“The current trend locally and globally points to a shift from the traditional advertising channels to the online to capture the millions of people that access the Internet. Businesses have realised that for one to go to the next level, they must embrace the new technologies,” he notes.

“Therefore, online shopping and marketing are becoming avenues of choice for many shoppers and businesses. These avenues are in fact generating a lot of revenues to the economy and can no longer be ignored.”

Orlando and Muhire say online businesses and services are growing at a high rate to be ignored by conservative entrepreneurs and policy-makers any longer.

“We deliver meals to over a thousand clients a week, thanks to increased brand awareness and the growing smartphone penetration across Kigali,” Orlando explains.

Muhire says the year-old company (Mergims) expands at a rate of about 55 percent quarterly, “which I think is not bad when you project it for the near future”.

He advises techpreneurs to choose partners carefully, saying working with the right partners is an essential growth factor and ensures sustainability of the business. He adds that firms need to build strong customer relationships, and protection mechanisms.

Murara, however, notes that tech startups still face many challenges, including lack of capital and competition from established service providers.

Increasing online visibility

Entrepreneurs today employ different online marketing tactics and strategies, including displays, e-mails, behavioural targeting, affiliates, ad networks and video advertising, to advertise their services and hook customers. Techpreneurs who use a multiplicity of advertising channels are tapping into the vast virtual community to strengthen their chances of cashing-in on these Internet users just as businesses ordinarily take advantage of radio audiences or newspaper readership to market and sell their products and services.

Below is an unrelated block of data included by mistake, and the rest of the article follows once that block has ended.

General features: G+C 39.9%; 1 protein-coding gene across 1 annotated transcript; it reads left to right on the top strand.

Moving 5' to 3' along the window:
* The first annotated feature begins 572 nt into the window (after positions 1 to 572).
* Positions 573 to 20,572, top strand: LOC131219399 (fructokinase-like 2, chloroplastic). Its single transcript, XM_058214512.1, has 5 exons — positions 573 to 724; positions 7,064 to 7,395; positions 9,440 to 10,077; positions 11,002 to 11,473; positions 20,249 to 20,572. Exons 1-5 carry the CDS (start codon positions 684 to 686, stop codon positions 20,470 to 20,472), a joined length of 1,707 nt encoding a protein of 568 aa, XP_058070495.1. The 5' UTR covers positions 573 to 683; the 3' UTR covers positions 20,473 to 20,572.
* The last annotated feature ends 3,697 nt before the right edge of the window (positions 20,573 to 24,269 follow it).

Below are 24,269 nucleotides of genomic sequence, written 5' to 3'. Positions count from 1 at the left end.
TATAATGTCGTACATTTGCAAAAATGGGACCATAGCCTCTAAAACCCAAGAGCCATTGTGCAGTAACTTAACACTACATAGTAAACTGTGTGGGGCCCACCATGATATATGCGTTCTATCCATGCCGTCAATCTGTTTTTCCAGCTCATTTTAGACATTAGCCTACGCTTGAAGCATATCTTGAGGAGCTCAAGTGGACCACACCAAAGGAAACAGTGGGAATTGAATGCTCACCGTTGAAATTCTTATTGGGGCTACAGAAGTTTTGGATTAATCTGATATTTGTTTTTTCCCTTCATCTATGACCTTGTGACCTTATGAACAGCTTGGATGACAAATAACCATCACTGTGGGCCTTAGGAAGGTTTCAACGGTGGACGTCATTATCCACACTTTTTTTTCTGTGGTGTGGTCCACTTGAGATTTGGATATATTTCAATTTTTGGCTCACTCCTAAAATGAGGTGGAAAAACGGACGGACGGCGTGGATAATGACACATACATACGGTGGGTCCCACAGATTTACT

Govt to continue improving ICT infrastructure

Didier Nkurikiyimfura, the director general for ICT at the Ministry of ICT and Youth, says the government is committed to developing e-commerce, saying it is one of the areas with the potential to boost growth.

“Government supports and promotes the e-commerce, which is part of building a cashless economy. We believe online commerce platforms and services increase the velocity of doing businesses. That’s why, for instance, the government has for the last four years partnered with Visa to promote use of facilities like debit and credit cards to encourage Rwandans,” he says.

He adds that online service providers and platforms (stores) save time for both businesses and customers. This helps strengthen the logistics industry, supports exporters, as well as increases capital inflows, and creates more jobs.

Nkurikiyimfura says the government has put in place measures to protect users of online services by adopting global standards like the proprietary information security standard, which is the payment card industry data security standard.

This post first appeared HERE